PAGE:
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Kids' Sports Are Causing Coronavirus Superspreader Events

As COVID-19 threatens to sideline college football and high school winter sports, new data shows a pattern of coronavirus spread beyond the sidelines — among friends and family in the stands.

Scientists have established the roles political rallies, restaurants, religious services and gyms play in large-scale coronavirus spread. Now, recent contact tracing data adds children's sporting events to the roster.

"These events where kids get together outdoors and families sit around and chat together. We've seen a lot of cases emerging from these sort of sporting events. So I would be certainly worried about those," said Joshua LaBaer, director of the Biodesign institute at Arizona State University.

LaBaer endorses testing, but warns against letting negative results breed overconfidence. Several days can pass after exposure before coronavirus becomes detectable.

He also cautioned against relying on rapid antigen tests, which can provide results in around 15 minutes but are far less sensitive than the "gold standard" RT-PCR tests offered at most testing sites.

"In the best of circumstances, in a symptomatic individual, that test is maybe 85% sensitive. That means that it'll miss it 15% of the time, even if it's there," said LaBaer.

He added that antigen test results may perform worse among patients who don't have symptoms.

COVID-19 is now Arizona's third deadliest disease, behind cancer and heart disease. At its present pace, the virus could bring the state's death toll to 7,000 by early December.

"The curves are definitely trending in that direction, and it's pretty hard to stop it. Those numbers have been rising since this all started, so I don't know that we can escape those numbers," said LaBaer.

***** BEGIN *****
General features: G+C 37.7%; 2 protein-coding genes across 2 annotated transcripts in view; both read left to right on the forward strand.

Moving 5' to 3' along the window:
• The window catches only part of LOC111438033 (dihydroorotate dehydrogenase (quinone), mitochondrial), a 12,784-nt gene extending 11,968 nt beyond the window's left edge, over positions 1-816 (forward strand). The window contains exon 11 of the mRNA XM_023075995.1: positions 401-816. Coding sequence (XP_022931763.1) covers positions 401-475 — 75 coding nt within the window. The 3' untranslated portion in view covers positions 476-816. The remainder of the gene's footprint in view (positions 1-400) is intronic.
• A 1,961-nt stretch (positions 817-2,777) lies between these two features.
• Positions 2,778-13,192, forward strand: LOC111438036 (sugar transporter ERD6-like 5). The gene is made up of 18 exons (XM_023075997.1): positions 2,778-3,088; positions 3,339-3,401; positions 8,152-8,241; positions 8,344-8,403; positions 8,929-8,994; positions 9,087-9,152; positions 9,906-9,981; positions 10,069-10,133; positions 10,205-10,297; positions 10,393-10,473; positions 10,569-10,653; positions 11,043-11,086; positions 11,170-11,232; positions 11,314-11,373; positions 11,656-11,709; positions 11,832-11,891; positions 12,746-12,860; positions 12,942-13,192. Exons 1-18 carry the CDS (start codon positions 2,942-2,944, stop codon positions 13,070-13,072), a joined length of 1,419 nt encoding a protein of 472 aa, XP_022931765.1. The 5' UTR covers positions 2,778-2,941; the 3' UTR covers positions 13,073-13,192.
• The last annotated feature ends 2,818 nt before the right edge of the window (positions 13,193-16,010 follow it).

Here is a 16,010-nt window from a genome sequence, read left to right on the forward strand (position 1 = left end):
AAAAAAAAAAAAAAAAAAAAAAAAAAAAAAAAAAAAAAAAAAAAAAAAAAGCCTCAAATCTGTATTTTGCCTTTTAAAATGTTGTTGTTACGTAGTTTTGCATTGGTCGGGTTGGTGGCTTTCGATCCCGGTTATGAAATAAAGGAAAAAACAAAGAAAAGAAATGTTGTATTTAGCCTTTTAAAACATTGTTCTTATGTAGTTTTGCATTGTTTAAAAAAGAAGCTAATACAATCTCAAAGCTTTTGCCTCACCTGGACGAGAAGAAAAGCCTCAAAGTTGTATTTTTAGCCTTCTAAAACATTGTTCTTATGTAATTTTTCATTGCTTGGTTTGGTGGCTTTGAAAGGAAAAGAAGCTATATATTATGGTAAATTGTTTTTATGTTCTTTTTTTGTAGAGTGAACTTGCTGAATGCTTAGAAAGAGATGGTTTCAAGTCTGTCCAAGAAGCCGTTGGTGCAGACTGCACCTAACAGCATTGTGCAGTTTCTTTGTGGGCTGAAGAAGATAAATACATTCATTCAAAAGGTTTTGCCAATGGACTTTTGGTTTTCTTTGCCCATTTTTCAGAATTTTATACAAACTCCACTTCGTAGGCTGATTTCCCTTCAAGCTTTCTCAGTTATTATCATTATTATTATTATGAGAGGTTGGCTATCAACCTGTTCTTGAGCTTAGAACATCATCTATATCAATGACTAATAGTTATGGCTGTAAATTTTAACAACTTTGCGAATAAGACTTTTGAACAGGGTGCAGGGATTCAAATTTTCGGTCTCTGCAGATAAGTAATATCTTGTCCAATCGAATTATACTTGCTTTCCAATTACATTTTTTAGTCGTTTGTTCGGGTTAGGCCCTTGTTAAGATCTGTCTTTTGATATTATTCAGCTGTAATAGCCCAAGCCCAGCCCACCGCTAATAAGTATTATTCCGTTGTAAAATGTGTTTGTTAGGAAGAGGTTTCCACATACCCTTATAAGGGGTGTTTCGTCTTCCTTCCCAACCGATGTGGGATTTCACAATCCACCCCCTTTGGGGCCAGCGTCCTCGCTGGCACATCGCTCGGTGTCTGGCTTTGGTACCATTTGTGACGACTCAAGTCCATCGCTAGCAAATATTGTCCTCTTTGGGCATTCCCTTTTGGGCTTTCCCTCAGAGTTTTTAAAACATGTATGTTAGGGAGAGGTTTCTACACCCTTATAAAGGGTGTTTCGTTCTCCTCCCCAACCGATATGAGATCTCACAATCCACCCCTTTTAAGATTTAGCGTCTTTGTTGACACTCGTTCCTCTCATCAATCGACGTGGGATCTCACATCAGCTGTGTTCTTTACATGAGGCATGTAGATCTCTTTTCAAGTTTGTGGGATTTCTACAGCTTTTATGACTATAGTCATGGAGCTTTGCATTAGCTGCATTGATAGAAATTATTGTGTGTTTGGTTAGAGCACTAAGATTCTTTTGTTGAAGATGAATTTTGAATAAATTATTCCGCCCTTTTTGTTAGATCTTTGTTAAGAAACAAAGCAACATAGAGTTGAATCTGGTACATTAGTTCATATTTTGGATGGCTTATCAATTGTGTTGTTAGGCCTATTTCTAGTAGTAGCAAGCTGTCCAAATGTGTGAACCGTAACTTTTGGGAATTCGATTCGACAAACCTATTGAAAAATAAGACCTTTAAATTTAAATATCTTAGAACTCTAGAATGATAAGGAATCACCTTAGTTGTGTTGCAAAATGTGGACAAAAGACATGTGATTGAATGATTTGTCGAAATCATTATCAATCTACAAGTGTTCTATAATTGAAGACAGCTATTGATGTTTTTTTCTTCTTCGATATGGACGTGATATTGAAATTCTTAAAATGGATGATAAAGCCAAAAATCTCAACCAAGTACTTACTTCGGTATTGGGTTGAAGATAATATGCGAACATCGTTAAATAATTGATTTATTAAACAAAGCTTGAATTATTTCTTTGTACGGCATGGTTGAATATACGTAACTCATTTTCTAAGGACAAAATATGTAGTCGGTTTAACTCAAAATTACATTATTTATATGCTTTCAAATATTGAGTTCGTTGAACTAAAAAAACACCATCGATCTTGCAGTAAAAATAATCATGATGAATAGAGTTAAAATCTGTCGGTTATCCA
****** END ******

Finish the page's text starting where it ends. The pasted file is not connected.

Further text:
Nicholas Gerbis joined KJZZ’s Arizona Science Desk in 2016. A longtime science, health and technology journalist and editor, his extensive background in related nonprofit and science communications inform his reporting on Earth and space sciences, neuroscience and behavioral health, and bioscience/biotechnology.Apart from travel and three years in Delaware spent earning his master’s degree in physical geography (climatology), Gerbis has spent most of his life in Arizona. He also holds a master’s degree in journalism and mass communication from Arizona State University’s Cronkite School and a bachelor’s degree in geography (climatology/meteorology), also from ASU.Gerbis briefly “retired in reverse” and moved from Arizona to Wisconsin, where he taught science history and science-fiction film courses at University of Wisconsin-Eau Claire. He is glad to be back in the Valley and enjoys contributing to KJZZ’s Untold Arizona series.During the COVID-19 pandemic, Gerbis focused almost solely on coronavirus-related stories and analysis. In addition to reporting on the course of the disease and related research, he delved into deeper questions, such as the impact of shutdowns on science and medicine, the roots of vaccine reluctance and the policies that exacerbated the virus’s impact, particularly on vulnerable populations.